Lastly, but not least of all, a tremendous amount of thanks and gratitude goes out to my full staff. They have picked up much more than their fair share of our workload, making up for the shinny distractions of Tor.com. Thank you and I have not forgotten about our lunch!
(And Fritz, no more Christmas party ideas for a while. Please.)
Labels: Tor Books
Friday, July 18, 2008
Tor.com gets their colors on.
First of all, Pablo Defendini worked his ass off to make this happen, and we thank him. At one point, I'd have sworn he grew four arms, reaching out to answer panicked “Pablo!?!?”s.
It’s all Cory Doctorow’s fault, really. I saw his blog post on silk screen t-shirts, which reminded me of ho much fun it was to make a seven color silk screen t-shirt of In the Night Kitchen when I was in high school. Then I saw Pablo’s blog post on making a screen print inspired by Cory’s Little Brother. So.......he were all are getting our hands all inky red, black, and green.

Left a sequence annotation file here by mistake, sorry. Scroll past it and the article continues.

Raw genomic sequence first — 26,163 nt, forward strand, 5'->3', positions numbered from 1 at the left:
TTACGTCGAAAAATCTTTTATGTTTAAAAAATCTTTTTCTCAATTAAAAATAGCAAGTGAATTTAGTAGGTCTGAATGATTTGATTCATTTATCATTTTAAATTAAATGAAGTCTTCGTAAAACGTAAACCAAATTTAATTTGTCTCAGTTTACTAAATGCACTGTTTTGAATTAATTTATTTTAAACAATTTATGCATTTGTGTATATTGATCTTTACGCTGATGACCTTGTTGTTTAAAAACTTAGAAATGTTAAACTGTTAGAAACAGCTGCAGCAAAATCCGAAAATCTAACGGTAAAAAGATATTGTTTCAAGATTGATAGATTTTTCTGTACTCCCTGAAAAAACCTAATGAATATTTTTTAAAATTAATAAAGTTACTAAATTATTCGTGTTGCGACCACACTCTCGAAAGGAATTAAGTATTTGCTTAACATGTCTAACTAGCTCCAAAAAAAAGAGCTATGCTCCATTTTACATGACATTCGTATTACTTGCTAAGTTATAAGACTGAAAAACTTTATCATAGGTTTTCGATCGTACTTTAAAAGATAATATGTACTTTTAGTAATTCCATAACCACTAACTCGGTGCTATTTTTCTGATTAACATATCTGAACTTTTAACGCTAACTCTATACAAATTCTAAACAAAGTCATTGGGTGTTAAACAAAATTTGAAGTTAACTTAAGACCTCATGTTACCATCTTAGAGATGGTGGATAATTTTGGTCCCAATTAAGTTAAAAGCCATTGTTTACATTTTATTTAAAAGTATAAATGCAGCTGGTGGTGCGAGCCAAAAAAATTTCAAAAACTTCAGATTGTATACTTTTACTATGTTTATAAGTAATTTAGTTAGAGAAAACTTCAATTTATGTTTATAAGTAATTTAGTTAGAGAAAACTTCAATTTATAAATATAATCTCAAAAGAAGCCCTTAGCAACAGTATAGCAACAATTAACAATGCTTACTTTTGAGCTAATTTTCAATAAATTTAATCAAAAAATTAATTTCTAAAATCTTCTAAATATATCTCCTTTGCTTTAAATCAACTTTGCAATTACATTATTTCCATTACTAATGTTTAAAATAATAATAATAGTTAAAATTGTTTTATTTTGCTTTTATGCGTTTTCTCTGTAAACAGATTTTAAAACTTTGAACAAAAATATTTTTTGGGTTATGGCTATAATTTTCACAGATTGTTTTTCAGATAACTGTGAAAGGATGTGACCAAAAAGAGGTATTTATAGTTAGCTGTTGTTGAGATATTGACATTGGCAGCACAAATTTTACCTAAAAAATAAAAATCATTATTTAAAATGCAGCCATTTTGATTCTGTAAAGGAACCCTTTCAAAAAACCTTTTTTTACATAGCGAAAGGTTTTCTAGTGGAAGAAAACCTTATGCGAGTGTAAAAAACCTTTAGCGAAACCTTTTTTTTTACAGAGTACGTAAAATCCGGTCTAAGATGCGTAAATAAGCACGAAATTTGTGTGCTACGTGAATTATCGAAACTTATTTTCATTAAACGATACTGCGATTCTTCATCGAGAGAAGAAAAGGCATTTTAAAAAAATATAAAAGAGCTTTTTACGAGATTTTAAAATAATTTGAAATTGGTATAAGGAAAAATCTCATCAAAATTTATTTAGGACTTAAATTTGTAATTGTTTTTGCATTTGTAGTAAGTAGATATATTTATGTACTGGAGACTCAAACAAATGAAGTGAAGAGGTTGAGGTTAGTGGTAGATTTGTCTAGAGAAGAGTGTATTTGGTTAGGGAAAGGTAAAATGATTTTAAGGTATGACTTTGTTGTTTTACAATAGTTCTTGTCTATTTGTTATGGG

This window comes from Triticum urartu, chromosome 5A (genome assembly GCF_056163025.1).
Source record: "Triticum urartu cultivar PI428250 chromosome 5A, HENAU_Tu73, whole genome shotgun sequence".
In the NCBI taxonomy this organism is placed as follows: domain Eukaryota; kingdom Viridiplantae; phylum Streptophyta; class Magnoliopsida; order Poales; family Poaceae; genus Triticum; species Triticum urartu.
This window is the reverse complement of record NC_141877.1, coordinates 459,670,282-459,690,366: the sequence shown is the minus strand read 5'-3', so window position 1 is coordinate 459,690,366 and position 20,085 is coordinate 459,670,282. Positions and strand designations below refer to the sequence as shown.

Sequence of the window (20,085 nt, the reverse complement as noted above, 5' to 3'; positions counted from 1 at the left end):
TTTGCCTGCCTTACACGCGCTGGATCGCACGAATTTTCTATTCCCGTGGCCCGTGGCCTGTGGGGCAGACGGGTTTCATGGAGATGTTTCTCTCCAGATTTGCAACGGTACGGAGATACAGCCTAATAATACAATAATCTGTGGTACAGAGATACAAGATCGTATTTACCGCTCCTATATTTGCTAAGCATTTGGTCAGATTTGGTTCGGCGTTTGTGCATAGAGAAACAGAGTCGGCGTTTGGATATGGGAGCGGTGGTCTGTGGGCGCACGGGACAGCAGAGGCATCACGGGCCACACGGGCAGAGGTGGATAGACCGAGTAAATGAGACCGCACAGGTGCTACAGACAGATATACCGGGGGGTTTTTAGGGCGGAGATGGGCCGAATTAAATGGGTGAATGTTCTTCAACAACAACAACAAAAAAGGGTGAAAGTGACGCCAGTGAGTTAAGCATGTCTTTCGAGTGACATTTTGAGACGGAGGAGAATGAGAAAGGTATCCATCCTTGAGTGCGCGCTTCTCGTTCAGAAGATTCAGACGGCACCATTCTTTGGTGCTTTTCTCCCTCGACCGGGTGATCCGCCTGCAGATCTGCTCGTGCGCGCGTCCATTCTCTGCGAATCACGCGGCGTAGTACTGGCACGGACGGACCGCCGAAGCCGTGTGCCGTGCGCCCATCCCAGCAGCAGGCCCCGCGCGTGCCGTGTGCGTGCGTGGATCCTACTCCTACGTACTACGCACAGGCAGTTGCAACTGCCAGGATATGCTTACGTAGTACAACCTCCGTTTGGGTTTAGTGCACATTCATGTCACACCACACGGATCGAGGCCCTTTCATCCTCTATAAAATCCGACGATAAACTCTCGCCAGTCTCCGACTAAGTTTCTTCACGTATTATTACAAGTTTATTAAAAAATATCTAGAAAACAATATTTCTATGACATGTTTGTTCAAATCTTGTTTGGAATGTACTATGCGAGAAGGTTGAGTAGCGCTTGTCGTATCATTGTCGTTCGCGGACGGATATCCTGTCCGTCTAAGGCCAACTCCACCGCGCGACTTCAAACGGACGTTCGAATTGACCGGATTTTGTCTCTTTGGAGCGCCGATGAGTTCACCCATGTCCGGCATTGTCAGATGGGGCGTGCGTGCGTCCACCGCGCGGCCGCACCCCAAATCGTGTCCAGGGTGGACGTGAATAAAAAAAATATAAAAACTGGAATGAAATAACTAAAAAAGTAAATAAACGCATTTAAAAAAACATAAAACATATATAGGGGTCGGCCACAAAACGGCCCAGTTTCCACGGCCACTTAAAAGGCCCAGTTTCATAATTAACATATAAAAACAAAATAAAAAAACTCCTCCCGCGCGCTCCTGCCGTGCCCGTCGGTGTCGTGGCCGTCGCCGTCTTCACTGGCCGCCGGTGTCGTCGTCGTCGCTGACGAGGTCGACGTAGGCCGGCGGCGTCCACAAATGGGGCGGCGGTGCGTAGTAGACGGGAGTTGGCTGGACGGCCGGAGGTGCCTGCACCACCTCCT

Of course, we'll all wake up in the morning and suddenly realize we didn't really need to have ten shirts with tor.com on them, but, hey, it was lots of fun. Even more so than I thought it would be.
Once again, thank you, Pablo, for getting this all set up for us.
Thursday, July 17, 2008
As a promo for Tor.com, we asked Donato to paint an Asus mini computer which you, yes you, can win! To sign-up, go to Tor.com.
The first time I watched this I realized what makes Donato Donato. There's a point about third of the way through where I thought he was done....and then he keeps painting.
The computer is in my office and is supposed to be on display at ComicCon. It's been hard to bat co-workers away from it. Should it go missing, my list of suspects is long.
Tuesday, July 15, 2008
Sunday, July 13, 2008